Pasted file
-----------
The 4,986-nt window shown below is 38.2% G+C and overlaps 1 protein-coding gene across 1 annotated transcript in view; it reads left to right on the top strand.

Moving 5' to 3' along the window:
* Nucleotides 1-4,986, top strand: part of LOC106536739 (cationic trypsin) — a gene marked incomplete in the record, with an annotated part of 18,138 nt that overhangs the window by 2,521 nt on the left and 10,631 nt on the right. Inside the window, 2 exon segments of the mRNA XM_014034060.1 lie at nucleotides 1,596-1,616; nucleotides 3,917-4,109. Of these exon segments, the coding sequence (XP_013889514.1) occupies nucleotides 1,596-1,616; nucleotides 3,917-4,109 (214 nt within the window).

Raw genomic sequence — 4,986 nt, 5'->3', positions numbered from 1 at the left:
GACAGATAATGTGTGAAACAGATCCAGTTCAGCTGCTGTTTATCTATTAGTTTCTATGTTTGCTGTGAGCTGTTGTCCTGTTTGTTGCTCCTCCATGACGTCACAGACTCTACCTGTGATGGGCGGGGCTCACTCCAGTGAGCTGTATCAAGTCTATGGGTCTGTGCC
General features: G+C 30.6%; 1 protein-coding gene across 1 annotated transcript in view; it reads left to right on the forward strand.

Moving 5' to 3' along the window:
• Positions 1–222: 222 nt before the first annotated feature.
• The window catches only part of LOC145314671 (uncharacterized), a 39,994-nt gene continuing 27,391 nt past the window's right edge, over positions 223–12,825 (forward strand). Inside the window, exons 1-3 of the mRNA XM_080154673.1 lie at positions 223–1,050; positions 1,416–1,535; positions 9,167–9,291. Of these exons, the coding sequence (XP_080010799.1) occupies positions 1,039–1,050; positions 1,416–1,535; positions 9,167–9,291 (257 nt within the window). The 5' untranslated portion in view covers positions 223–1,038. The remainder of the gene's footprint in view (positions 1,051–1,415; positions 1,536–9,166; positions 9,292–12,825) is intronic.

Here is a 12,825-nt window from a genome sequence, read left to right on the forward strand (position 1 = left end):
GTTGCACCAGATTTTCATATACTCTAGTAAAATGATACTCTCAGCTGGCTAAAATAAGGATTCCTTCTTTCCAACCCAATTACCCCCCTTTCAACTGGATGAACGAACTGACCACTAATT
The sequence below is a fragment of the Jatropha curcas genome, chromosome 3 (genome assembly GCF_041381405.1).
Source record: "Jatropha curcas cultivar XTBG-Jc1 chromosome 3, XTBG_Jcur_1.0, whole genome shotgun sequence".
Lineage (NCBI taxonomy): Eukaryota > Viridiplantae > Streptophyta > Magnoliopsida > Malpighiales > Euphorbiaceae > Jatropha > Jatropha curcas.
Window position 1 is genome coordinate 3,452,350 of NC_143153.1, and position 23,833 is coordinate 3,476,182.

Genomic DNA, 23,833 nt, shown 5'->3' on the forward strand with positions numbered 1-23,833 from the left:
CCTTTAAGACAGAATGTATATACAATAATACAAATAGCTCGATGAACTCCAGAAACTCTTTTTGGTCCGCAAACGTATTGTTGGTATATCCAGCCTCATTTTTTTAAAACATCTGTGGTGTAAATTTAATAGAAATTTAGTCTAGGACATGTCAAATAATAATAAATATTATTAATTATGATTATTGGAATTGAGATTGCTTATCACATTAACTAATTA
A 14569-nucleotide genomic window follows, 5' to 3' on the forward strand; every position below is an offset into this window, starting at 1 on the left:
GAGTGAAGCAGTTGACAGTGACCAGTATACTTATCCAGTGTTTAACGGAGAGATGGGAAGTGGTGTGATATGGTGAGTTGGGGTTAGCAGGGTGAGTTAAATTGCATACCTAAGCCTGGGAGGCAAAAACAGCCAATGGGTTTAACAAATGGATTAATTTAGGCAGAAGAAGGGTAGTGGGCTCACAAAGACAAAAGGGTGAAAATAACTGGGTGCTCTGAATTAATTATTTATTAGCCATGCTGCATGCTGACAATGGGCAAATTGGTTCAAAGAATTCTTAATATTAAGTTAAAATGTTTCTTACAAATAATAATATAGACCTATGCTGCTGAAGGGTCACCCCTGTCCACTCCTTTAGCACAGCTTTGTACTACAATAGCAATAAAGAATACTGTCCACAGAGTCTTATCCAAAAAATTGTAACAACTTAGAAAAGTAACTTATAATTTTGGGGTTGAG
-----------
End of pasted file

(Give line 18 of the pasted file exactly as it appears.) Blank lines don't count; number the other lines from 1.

A 14569-nucleotide genomic window follows, 5' to 3' on the forward strand; every position below is an offset into this window, starting at 1 on the left: